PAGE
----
South Africa

Sales of supercars appear impervious to the stagnant SA economy

Sales of supercars appear impervious to the stagnant SA economy

Durban - More than 36 000 used vehicles were driven out of dealerships around the country in January and in return the industry pocketed R10.2 billion, which was R900 million more compared with the opening month of 2019.

Included in the figures were six luxury sports cars that were sold in KwaZulu-Natal which had a cumulative value of R28m.

The KZN sales also featured prominently among the top 50 cars sold in the country.

Top of the pile was the 2016 Lamborghini Aventador sold locally, with 4 000km on the clock. The 12-cylinder vehicle with scissor doors cost R7.7m.

Other exotic cars that were purchased in the province included a 2014 Ferrari F12 that fetched R6m, a 2018 Ferrari 488 which went for R5.2m, R3.9m was spent on a 2017 Lamborghini Huracan, a 2011 Ferrari 458 was sold for R2.8m and a 2016 Ferrari California cost R2.75m.

The have-nots might look on the numbers with envy, considering the prevailing tough economic times.

But Dawie Roodt, chief economist of the Efficient Group, said the tendency by some to splurge on expensive goods in tough times was the buyers’ way of making themselves “feel better”.

We categorise this trend as “behavioural economics”, which delves into the psychology of an individual or institution and their resulting economic decision-making processes, said Roodt.

“You will find, quite often when the economy is in recession, that certain industries seem to be recession proof. 

“One such industry is the ‘pet industry’. The reason is that people won’t go on holiday because they can’t afford it.

“Instead, they would buy a dog, because it makes them feel better.”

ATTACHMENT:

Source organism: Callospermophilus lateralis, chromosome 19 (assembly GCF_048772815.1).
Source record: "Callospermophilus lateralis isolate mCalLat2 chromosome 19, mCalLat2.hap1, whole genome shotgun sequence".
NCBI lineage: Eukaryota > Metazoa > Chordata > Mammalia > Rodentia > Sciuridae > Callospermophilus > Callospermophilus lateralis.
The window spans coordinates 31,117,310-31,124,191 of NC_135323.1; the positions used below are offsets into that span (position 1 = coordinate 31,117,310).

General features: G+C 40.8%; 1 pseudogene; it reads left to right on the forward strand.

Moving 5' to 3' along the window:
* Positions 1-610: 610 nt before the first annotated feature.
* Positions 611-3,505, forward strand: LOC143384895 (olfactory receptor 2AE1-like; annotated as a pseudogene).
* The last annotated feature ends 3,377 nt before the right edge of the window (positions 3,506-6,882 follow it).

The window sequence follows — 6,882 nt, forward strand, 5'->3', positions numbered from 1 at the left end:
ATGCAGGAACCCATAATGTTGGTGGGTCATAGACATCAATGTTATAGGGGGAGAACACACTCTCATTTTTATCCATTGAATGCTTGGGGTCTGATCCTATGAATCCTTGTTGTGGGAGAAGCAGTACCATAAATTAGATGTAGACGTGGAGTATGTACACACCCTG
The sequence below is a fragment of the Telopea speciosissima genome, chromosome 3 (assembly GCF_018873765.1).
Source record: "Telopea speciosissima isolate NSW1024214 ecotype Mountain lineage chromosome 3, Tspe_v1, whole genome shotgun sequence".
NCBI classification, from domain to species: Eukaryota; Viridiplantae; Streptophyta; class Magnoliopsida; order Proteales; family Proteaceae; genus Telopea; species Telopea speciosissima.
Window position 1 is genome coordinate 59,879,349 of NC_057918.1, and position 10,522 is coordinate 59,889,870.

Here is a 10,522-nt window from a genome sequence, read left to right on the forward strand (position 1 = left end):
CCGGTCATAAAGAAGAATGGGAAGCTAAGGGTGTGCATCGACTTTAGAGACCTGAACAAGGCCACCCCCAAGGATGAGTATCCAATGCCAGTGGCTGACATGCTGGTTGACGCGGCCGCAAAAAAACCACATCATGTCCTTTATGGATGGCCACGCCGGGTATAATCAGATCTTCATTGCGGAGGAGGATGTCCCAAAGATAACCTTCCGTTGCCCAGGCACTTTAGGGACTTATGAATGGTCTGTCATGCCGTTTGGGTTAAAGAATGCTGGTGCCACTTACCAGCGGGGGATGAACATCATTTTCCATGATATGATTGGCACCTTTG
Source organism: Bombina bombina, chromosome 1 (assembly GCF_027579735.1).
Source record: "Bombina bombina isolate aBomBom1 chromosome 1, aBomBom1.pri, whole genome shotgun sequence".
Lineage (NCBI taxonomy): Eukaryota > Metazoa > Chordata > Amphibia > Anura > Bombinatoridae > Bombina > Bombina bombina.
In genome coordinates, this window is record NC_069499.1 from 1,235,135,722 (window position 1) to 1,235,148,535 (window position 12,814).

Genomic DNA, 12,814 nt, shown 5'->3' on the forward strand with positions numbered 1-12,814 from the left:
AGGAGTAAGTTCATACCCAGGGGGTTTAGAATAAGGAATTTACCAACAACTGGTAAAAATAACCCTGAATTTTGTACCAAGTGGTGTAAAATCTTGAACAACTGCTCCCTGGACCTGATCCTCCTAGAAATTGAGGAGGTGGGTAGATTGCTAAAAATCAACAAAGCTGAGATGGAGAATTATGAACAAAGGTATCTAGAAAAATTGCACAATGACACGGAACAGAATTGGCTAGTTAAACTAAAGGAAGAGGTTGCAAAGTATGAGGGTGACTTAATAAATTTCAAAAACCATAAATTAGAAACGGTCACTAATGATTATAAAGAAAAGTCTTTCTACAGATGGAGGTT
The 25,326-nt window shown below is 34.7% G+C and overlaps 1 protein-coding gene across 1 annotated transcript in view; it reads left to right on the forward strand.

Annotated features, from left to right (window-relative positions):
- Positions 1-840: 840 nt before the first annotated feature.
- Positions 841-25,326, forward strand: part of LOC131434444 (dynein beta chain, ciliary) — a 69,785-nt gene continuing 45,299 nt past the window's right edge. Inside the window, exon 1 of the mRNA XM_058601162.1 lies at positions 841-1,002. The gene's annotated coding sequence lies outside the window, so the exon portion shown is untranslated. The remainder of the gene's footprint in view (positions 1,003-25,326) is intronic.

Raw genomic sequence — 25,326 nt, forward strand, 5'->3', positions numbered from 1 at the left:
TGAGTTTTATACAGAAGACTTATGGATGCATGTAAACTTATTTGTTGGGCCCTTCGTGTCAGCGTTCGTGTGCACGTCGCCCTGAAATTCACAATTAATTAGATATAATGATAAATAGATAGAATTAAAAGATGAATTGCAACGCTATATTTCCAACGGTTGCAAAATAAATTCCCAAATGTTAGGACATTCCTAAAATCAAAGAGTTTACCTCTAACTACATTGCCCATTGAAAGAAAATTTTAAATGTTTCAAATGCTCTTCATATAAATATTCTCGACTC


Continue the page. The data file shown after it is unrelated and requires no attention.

The same can be attributed to alcohol – some are sad and believe when they consume alcohol they would feel a bit better.

“I believe people go out and buy flashy things like fancy imported cars because it makes them feel better.

“Pretty soon, some people realise they can’t afford the car because the cost of juice (petrol) is too high and the insurance is expensive. Then they decide to flog it after keeping it for a month or two.”

Roodt believes it is “weird” that a depressed economy adds to the turnover of the flashy car business.

“You buy it, and soon afterwards you realise you have made a mistake.”

But he conceded: “We mustn’t be mistaken, there are some very rich people, including the new rouge, who have just come into money.”

Aseed Mthini, the sales manager of SMG BMW uMhlanga, one of the provinces leading exotic car dealerships, said multimillion-rand car sales were usually concluded in cash.

“A guy with a lot of money will not want to pay interest on a R7 million finance deal. That would be like throwing his wealth away. 

“It makes more sense to pay cash.”

Mthini said while this province has clocked some of the biggest sales in exotic cars, the buyers were not necessarily local.

He explained that many Gauteng customers preferred to buy supercars from KZN because local salesmen are generally “hungrier” in taking a deal across the line.

Mthini said to drive off with a supercar is not a matter of just arriving at a showroom.

“There is always a waiting list. The demand is great, so you could wait for months before you get what you’re looking for.”

George Mienie, chief executive of AutoTrader, a popular online platform for buyers and sellers of cars, said it was no secret that the new-car market was struggling with unit sales, while the used-car market did R10.2 billion in sales.

Mienie said: “It is interesting to see that, according to the National Association of Automobile Manufacturers of South Africa, the new car market was 8.1% down in January 2020 versus January 2019. With consumer buying patterns shifting from new to used,  we reached our highest numbers in terms of searches, page views, leads and sessions last month.” 

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